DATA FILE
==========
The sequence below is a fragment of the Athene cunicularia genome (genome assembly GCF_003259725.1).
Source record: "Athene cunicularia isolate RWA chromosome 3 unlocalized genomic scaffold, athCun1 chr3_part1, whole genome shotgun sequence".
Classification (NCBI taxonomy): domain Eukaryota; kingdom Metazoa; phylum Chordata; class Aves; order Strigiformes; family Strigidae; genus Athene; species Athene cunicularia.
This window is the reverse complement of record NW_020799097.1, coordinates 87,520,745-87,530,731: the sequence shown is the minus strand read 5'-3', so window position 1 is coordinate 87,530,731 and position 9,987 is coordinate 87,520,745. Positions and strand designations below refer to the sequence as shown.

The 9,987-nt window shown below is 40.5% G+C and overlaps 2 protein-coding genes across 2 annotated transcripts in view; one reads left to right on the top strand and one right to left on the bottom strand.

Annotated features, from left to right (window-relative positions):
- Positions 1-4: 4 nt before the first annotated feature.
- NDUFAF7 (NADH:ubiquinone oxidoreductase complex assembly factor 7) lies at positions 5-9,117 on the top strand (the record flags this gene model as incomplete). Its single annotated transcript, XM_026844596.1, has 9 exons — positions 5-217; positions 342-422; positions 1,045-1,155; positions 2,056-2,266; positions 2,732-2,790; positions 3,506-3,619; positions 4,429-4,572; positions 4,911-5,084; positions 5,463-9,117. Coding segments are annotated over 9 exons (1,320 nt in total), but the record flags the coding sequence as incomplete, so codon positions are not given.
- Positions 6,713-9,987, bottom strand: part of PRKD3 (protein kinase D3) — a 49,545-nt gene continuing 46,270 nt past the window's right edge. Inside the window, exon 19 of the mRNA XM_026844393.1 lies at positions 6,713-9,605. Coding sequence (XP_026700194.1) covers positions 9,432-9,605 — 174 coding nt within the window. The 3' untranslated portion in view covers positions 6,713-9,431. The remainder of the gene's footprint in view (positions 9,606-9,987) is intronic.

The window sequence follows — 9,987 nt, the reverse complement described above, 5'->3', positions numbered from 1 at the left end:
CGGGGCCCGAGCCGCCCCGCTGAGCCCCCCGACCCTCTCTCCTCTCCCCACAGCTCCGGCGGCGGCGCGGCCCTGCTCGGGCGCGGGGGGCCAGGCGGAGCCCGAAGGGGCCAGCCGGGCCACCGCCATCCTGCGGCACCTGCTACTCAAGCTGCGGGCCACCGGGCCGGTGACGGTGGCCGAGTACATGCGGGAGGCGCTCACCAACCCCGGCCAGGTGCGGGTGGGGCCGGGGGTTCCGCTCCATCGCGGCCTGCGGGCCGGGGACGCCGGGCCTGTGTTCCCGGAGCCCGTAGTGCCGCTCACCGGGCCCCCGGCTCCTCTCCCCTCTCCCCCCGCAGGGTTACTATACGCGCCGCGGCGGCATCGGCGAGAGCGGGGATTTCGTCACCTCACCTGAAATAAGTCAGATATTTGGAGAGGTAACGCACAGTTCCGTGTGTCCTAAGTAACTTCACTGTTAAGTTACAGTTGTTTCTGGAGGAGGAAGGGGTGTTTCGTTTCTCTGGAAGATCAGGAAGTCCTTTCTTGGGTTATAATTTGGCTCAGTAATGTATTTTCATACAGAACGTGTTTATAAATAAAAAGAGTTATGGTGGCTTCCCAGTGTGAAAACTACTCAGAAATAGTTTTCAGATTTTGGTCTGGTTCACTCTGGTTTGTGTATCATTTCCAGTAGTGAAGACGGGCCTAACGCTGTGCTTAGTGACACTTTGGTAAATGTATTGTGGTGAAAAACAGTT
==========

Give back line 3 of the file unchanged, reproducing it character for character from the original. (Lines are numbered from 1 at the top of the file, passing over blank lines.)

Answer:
Classification (NCBI taxonomy): domain Eukaryota; kingdom Metazoa; phylum Chordata; class Aves; order Strigiformes; family Strigidae; genus Athene; species Athene cunicularia.